Where it leads depends on its often hidden assumptions. Few questions are neutral; most carry a generative or destructive energy. What questions build a bridge or turn on a light? Which offer a path into shared understanding? What questions invite new ways of seeing and connecting to a community or country’s future as one that citizens have the choice to create working together? Our choice of questions has a moral impact. “Why can’t you ever do anything right? ” presumes and creates an identity of incompetence. “What crime will ‘you people’ commit next? ” enflames violence. Who made such a stupid decision? ” looks to assign blame. “How can we get even? ” rallies support for retaliation. “Why bother to invest in a ‘lost generation’? ” reinforces despair about the future.
Conversely, questions can inspire, intrigue, delight, clarify, invite and build community. They can create pathways to positive experiences and affections, stimulate reflection on issues of importance, and help people notice what is of value. “How did you learn to do such a good job? ” honors an individual’s skill and generates useful information about creating a path to work for others. How can we support and learn from your community? ” assumes there is much to be learned and invites relationship and trust. “How can we get this done now and how can I help? ” infers confidence in an idea and a readiness to act on it, building solidarity and momentum to move forward. A positive connection is reinforced by asking “What makes you glad to live in this country? ” instead of “What are the biggest problems here? ” Shifting ownership of the future to citizens is activated by “What can you do to make a difference? “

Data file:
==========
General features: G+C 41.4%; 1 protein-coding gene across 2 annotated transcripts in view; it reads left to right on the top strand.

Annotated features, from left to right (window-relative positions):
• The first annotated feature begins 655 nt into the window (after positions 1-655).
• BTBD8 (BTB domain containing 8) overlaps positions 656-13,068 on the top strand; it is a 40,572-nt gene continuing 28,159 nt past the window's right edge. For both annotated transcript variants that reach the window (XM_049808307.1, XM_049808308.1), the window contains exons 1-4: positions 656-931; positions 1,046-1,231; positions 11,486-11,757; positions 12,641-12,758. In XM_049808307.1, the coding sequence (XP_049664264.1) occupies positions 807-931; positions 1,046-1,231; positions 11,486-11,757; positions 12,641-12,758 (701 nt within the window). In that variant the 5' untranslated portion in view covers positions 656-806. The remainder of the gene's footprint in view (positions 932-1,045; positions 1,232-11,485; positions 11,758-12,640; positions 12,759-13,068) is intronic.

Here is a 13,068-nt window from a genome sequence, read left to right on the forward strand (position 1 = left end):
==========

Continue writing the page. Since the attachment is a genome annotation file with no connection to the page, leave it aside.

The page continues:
Online communities are becoming “places” of belonging, information, and emotional support that people cannot do without. These social groups have a real existence for their participants, and thus have consequential effects on many aspects of behaviour. This article examines collective value creation and empowerment in an online brand community. It presents the main features of an online brand ...
Appreciative Inquiry organizes sequences of positive questions around constructive topics. The difference can be seen by citing the example of a conversation I had with a high school class who wished to learn about their community. Four of the teams had originally chosen “crime” as their area of study before I arrived and designed questions accordingly to ask the local police chief. I asked them why they wanted to investigate crime. They said it was because they felt unsafe. “What is it that you want? ” I inquired. After struggling with the question, they finally responded, “I guess we want to feel safe. “How do you think you’re likely to feel after you ask the police chief about crime in your neighborhood? ” A girl responded that they would likely feel more scared, because they would find out about more bad things that might happen to them. “What if you asked him instead about community safety, important practices that support it, what the police are proud of having accomplished, what actions students might take to protect yourselves and make the neighborhood safer?